Aug
29
2012

Quick Tips To Tell If Your Technician's Honest

Get out your clear nail polish & permanent marker

Quick Tips To Tell If Your Technician's Honest

Good ol' Google defines trust as the 'the firm belief in the reliability, truth, ability, or strength of someone or something.' One way to know if your technician's reliable and truthful is to follow up on the work that they did. I mean, if you want to know if he really replaced your water pump you're going to have to visually check and see if you've got a new water pump. Of course, that seems a little extreme seeing as how you'd need to take the engine apart. Stay with me here... why not follow up with them on something small? Like an oil change or tire change? I'm a firm believer that if you can trust me with small jobs, you can trust me with big repairs. If I can be faithful with an oil change, I will be faithful with an engine replacement. It's a matter of integrity. 

So what small things can you follow up with after you get the car back from your tech? Here's a list... (wisdom passed on to me from another licensed technician) and make sure that you confirm your tech's checked these things. For example, not every shop verifies tire pressures with each oil change. So it's not fair to give your technician heck if your tire pressures are off when it wasn't expected that they check tire pressures to begin with. 
 
Tire Pressure

After you've confirmed that the technician checked the tire pressures, take your tire pressure gauge and check them yourself. They should all be topped up to the correct pressure. Got clear nail polish? Put some on the tire pressure valve caps at the seal. Check after you get the car back to see if the seal has been broken.  The seal has to be broken if they took the caps off to check the tire pressure.

Oil Filter

Would you believe that some shops change just the engine oil but don't replace the oil filter? That's why some not-so-reputable shops' oil changes are so cheap. If you have an oil filter that is easily visible once you lift the hood, put an X on it before you take the car in. After you get the car back, look again and make sure the oil filter has been replaced. Again, you can only give the shop heck if they billed you for an oil & filter change but didn't replace the filter at all.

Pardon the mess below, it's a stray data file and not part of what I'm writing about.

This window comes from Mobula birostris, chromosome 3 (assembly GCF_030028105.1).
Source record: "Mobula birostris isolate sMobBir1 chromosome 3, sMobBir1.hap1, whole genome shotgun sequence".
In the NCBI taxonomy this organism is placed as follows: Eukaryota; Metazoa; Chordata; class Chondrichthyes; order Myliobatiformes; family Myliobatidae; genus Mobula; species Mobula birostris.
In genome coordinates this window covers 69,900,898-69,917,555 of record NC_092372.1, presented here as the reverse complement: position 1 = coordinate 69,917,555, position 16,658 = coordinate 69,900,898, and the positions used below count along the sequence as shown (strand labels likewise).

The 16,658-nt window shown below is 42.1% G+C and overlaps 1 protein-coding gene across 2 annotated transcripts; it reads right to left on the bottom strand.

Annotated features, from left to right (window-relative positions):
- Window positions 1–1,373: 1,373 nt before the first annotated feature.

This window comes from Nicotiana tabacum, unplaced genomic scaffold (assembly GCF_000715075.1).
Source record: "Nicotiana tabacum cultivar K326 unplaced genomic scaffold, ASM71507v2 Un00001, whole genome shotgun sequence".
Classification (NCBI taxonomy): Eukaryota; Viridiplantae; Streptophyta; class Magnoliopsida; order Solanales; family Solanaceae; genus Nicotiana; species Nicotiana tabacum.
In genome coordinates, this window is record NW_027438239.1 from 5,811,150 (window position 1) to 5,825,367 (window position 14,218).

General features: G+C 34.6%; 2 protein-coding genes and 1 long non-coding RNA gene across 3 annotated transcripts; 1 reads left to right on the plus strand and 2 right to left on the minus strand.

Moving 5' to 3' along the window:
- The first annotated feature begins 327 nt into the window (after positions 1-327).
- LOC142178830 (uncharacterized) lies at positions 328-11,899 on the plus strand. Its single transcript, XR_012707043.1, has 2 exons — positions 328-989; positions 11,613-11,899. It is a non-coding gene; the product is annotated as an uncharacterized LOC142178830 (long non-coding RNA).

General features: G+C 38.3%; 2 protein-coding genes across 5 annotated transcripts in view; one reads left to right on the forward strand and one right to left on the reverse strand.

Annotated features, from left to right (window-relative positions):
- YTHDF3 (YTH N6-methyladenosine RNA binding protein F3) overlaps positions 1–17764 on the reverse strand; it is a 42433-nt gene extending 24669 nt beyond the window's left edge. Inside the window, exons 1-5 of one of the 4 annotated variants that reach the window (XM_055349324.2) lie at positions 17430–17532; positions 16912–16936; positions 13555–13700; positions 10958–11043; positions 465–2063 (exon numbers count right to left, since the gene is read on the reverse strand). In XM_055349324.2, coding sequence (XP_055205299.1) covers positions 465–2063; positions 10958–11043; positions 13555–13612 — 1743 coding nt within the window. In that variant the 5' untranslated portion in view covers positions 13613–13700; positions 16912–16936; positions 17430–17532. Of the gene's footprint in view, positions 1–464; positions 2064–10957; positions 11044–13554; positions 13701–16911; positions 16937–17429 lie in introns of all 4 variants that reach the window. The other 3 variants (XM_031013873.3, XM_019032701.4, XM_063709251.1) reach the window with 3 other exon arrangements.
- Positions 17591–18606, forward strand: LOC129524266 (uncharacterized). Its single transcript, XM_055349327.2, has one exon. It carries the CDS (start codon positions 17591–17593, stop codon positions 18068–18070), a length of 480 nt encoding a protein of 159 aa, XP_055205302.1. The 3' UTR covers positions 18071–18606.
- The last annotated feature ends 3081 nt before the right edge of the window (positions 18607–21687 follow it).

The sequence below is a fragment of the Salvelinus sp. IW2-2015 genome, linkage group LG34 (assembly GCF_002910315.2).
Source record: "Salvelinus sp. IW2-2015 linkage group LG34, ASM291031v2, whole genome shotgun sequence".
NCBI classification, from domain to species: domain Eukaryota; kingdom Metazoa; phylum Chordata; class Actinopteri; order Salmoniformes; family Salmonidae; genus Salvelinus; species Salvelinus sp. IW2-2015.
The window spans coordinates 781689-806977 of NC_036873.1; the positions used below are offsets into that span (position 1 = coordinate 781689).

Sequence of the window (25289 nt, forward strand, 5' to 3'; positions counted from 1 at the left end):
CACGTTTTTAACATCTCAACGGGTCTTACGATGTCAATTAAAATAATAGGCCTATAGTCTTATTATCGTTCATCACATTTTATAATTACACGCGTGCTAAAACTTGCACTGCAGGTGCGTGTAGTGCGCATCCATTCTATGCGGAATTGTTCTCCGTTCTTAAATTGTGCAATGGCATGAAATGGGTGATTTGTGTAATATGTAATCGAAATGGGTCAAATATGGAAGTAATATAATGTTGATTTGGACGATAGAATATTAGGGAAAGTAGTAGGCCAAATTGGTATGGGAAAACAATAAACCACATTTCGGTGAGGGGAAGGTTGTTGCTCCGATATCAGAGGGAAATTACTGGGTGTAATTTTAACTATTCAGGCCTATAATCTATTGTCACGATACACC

Fluid Levels

If you've asked the technician to check and top-up fluid levels, check your fluid levels and make sure they're at the correct level when you get the car back. For a neat tip about those not-so-easy-to-read fluid reservoirs, watch our webisode.

 

Aug
27
2012

Even Mummy Mechanics Get The Runaround

Poor customer service doesn't discriminate

Even Mummy Mechanics Get The Runaround

I recently took my client's car to our local Chevrolet dealership to have the PCM flashed as they have manufacturer-specific software. This car had symptoms that GM released two technical service bulletins for, noting clearly that the car needed to be flashed. I have to say, my experience with their service department left me... speechless. 

After paying for the service, I went to the car and tried to start it. The engine would run but then stall. I tried a few times and finally I pushed the accelerator pedal lightly to keep the RPMs up and the engine ran fine. The service advisor confirmed the issue but told me that the stalling condition was “normal” and all I had to do was “give it some gas.” You ever get that gut feeling that what you're being told is just not right? That's exactly what I felt. Even if you don't know how to fix cars, you're probably raising an eyebrow reading this.